1 of 1 people found this helpful
Here is my thought. It is possible.
The Attribute property of the AFDataReference is only set AFTER the instance is created. (The docs suggest that the set method can be overriden to perform any initialization that is necessary but you wouldn't want to do that since you want the value type that the user has set in PSE)
This implies the type is set by AF SDK at the beginning.
Consequently, it means that you can access it via the AFDataReference.Attribute.Type property after the AF SDK has populated the Attribute property.
Ok, thanks for explanation!
3 of 3 people found this helpful
Actually the value type of an AFAttribute or an AFAttributeTemplate is easily retrieved inside a CDR. A CDR has 2 properties where one of which is null and the other is not null: Attribute and Template (here template refers to AFAttributeTemplate).
Type defaultType = Attribute?.Type ?? Template.Type;
Type defaultType = (Attribute == null) ? Template.Type : Attribute.Type;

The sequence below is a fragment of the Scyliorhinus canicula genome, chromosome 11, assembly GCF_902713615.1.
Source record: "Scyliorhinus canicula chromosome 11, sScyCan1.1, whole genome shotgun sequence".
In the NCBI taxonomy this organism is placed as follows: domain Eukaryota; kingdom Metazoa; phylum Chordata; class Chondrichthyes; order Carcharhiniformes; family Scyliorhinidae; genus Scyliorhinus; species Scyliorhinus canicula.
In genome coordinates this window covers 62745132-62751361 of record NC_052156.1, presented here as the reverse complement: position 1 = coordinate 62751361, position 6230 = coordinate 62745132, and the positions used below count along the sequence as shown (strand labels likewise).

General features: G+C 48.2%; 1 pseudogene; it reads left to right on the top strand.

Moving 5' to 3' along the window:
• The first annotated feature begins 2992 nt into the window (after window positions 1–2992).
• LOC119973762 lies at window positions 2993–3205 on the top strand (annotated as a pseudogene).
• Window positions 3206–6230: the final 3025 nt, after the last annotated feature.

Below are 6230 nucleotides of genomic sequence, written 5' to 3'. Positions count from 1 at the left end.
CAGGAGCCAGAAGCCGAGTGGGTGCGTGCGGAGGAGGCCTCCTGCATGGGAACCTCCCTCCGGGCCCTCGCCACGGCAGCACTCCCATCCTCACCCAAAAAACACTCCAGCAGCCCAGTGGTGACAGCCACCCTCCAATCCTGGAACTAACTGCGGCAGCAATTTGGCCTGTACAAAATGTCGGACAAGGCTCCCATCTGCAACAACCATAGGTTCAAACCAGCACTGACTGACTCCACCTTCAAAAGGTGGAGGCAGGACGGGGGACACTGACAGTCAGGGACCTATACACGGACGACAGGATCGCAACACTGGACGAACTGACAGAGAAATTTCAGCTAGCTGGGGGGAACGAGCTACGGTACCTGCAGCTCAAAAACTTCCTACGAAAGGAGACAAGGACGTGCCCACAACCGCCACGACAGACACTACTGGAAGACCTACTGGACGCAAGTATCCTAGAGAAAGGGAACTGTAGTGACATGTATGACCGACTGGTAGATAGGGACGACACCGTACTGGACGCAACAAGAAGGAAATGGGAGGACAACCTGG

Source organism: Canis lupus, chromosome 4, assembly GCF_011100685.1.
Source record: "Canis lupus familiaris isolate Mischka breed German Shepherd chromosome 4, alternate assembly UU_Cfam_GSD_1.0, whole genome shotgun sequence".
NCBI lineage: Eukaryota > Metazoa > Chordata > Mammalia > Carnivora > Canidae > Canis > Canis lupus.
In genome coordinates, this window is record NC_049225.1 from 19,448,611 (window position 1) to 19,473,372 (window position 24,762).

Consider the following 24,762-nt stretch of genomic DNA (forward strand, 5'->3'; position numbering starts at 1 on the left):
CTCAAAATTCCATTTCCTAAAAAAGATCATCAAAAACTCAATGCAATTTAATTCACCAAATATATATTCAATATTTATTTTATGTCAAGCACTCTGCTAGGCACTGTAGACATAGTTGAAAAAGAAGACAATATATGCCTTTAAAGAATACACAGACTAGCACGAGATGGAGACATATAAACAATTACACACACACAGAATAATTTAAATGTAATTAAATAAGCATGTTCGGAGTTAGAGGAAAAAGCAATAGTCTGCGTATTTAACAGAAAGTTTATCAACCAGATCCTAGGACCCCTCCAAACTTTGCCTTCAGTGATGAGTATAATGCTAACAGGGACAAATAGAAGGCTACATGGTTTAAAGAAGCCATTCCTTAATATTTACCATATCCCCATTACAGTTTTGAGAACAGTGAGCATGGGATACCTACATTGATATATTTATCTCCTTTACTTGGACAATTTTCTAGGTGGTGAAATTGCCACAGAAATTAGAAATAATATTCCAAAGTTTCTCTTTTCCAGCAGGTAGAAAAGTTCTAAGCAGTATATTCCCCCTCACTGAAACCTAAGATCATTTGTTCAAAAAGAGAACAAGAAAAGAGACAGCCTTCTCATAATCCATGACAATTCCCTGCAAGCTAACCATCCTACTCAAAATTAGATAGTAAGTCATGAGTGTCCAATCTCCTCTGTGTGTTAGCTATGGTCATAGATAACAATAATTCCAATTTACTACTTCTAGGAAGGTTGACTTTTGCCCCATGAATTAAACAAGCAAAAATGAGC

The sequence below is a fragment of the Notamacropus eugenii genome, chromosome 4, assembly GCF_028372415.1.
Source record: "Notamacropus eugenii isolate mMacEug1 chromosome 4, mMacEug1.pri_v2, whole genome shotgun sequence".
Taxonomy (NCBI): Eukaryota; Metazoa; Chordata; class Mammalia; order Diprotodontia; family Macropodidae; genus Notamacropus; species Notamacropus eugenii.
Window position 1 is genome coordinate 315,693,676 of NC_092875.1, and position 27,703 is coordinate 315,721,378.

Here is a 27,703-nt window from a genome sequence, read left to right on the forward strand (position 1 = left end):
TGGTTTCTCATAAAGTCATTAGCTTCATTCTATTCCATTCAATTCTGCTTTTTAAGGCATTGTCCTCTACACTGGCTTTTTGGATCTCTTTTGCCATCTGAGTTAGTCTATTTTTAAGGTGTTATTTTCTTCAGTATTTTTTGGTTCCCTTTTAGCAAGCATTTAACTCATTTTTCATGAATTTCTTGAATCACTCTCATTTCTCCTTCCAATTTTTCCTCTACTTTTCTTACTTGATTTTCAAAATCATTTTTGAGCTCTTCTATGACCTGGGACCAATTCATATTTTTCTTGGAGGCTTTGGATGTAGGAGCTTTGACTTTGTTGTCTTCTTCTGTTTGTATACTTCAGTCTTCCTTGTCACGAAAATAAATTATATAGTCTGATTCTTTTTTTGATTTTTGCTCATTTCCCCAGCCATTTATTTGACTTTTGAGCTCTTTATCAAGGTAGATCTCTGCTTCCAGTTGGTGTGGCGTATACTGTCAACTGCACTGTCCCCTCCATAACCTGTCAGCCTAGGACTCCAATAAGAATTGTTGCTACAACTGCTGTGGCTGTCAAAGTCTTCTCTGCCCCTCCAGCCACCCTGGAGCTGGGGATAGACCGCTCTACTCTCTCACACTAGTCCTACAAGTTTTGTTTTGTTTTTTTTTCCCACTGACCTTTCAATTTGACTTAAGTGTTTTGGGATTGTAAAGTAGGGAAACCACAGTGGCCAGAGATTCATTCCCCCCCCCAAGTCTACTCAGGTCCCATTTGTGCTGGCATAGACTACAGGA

Template can't return data values but Attribute can. Keep in mind that if a returned AFValue IsGood, then it must match the default type. If the AFValue is not good, then it might be a SYSTEM digital state but for a CDR does not have to be. The CDR may return an Exception as the AFValue for instance. If your CDR has the potential to return floating point NaN's, there is a caution. Formula's and Analytics consider a NaN as bad via the IsBad function, but summary calls may treat them as good since a double.NaN is a double, and a NaN considered good in an average makes the whole average NaN. This behavior depends on each data reference. As an aside, the PI Data Archives prior to 2012 could store and return NaN, and because the NaN matched the point type the NaN was considered good. With 2012, NaN's were changed to be digital state 317 Invalid_Float, and therefore considered bad.
I have seen DR's that alter the default type of the attribute or template definition. I personally despise this practice. But reading the default type to change how you output a value is a good practice. For instance, let's say I have a CDR to return a timestamp. If the attribute type is DateTime, I would return a DateTime. If the type was Double, I would return the UtcSeconds. If it was a long, I would return the Ticks, and so on.